Start With The Right Kind Of Motivation
First things first – think positive. Research shows that focusing on the upside is a shortcut to better behaviour. “In sports psychology we talk about achievement motivation and there are two types of personalities: NACH and NAF, people with a Need to Achieve and a Need to Avoid Failure,” says Jack Coxall, a sports psychologist who works as a performance director.
“People with a NACH personality focus upon positive aspects of their performance, and so, for example, will take on a difficult exercise or workout to achieve the goal of completing it successfully, even if failure’s a possibility. People with a NAF personality, on the other hand will see the harder workout, and have a fear of failure, and so will not take part and will choose the easier option knowing they won’t fail.” The downside of the latter? “A NAF won’t see the improvements and development that a NACH will, because in order for the human body to continually improve it needs to be constantly challenged and forced to adapt to new stimuli.” Here’s how you switch from NAF to NACH.
Choose manageable goals
Easy wins in the early going will help you get over a fear of failure. Don’t set yourself up to lose: aim to make it to the gym three days a week rather than five, or include more veg in your diet rather than cutting things out.
Get clear feedback
If you haven’t got a trainer, video your own performance and use forums like reddit.com/r/weightroom to get your lifting form critiqued. Remember, failures can help you improve, if you approach them right.
In team sports, an over-critical coach can turn athletes into failure-resistant wrecks with too much negative feedback. If you’re training alone, you’re doing it to yourself. Avoid the scales, and when you find yourself being negative, remind yourself you’re moving in the right direction.
What’s The Best Way To Get Motivated To Work Out?
The experts at Coach’s sister brand Men’s Fitness asked three top fitness experts how they get psyched up for training.
Outdoor training expert Andrew Tracey (wayofthenomad.co.uk (opens in new tab))
“I have a pre-session ritual, and I do it every time before training. I eat, then take a pre-workout, then drive ten minutes to where I’m working out listening to a playlist (loudly) that I change every month or so. A routine like this lets you recall and tap into the mindset of having a good session, and I use this to my advantage when I’m not feeling it.”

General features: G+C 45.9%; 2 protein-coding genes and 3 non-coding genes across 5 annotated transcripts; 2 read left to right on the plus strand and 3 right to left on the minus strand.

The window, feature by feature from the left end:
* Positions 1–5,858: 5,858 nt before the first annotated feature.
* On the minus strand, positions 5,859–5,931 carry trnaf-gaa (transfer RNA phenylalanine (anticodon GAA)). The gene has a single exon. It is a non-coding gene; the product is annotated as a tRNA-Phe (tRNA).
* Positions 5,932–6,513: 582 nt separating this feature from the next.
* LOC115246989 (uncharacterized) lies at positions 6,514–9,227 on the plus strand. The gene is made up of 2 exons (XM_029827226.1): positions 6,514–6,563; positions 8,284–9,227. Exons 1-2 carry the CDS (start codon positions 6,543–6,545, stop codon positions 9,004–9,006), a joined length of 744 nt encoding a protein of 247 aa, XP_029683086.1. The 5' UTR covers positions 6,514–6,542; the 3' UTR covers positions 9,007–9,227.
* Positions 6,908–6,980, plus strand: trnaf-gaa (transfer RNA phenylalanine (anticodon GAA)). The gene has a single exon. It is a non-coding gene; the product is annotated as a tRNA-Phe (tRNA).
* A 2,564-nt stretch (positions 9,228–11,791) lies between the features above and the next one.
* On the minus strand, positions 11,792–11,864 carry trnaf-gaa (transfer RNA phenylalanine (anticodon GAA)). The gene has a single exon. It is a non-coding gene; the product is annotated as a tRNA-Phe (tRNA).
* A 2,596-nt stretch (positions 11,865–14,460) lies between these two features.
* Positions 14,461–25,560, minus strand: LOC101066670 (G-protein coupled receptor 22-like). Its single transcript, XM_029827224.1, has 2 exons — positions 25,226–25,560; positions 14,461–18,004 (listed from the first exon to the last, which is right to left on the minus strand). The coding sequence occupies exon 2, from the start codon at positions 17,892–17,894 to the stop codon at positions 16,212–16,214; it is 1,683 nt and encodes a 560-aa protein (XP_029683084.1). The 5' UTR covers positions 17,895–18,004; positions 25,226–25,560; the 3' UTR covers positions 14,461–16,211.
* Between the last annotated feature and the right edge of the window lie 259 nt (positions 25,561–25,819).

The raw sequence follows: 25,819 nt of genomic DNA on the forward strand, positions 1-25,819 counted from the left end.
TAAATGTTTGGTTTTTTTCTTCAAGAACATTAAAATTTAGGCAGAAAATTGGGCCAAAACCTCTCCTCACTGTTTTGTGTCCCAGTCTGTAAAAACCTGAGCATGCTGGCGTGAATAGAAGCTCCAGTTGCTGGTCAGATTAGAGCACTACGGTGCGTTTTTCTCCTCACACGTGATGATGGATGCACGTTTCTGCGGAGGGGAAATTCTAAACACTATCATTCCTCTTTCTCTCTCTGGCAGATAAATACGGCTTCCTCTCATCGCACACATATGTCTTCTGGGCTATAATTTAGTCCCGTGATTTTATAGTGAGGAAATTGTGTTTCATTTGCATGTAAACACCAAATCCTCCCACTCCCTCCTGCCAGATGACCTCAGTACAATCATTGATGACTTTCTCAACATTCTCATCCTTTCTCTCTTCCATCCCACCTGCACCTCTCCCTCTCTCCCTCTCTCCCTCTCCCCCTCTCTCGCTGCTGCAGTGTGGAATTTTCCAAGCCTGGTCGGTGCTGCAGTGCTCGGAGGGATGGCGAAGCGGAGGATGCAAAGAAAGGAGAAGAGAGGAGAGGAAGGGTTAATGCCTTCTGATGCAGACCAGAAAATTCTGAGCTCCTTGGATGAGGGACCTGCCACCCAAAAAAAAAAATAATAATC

Matt Warner, head of personal training at Ultimate Performance (opens in new tab) Manchester
“A lack of training motivation can be caused by a lack of movement that day. Try a strong black coffee and get moving; it could even be as simple as walking to the gym. Getting the blood flowing and heart pumping can awaken your energy levels, as will the caffeine in the coffee. By the time you get there you’ll be primed to go.”
Shaun Stafford, performance director at City Athletic (opens in new tab) gym in London
“If I’m lacking motivation for a session, I fire myself up by taking a pre-workout, cranking up some music and watching a few of my favourite athletes on YouTube. This multi-stimulus approach (the supplement, plus aural and visual stimulation) is a guaranteed way to get me focused and pumped up for the impending workout.”
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How To Stay Motivated With The Biggest Loser’s Trainer Rob Edmond
If fears over body image are fuelling your efforts to exercise, you need to find a new method of motivation. A new study from the University of Lincoln found men who worried about body fat were more likely than others to undertake spontaneous, unplanned workouts. The problem? This isn’t sustainable – consistency is the only thing that delivers long-term success. Rob Edmond, trainer on ITV’s The Biggest Loser and a former SAS soldier, highlights the best positive steps to take that will keep your fitness efforts on track.
1. Use a reward system
“On The Biggest Loser bootcamps, we’d occasionally reward people by letting them phone their families but if they missed a target they’d have to sleep outside in the woods with me,” says Edmond. You needn’t be quite as strict on yourself, but this carrot-and-stick method is an effective way to incentivise exercise. “Pick a few of your favourite things, from a takeaway to a night on the town, and set yourself weekly goals to earn them.”
2. Set yourself a deadline
“Pick a challenge,” says Edmond. “Ideally enter a competition – a half marathon, a strongman event or an obstacle course race – and do it for charity. Mark it in your calendar and tell everyone you’re going to do it so they keep you honest to your training.” It’s remarkable, and ironic, how beneficial altruism can be for you.
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3. Make a game of your workout
“Not everyone enjoys getting a sweat on, surprisingly, but if you can make a game out of your workout you’ll find it much more bearable,” says Edmond. “Start every session with something you enjoy, like your favourite exercise. Train with a friend and set combined time targets to hold a plank or get to 100 press-ups. It’s more likely you’ll finish each set with a smile, not a grimace, on your face.”
4. Keep a kitbag at work
“If you wake up feeling lousy, pack your kit in case you get a second wind later that day,” says Edmond. Can’t face the manic post-work gym crush? Rain-check your session, get an early, restful night and set your alarm 45 minutes early for a pre-breakfast blast. “Don’t put yourself off exercise by training when you know you’re going to hate it, but don’t also give yourself an easy excuse by leaving your kit at home.”
Follow Edmond on Twitter @RobEdmond (opens in new tab)
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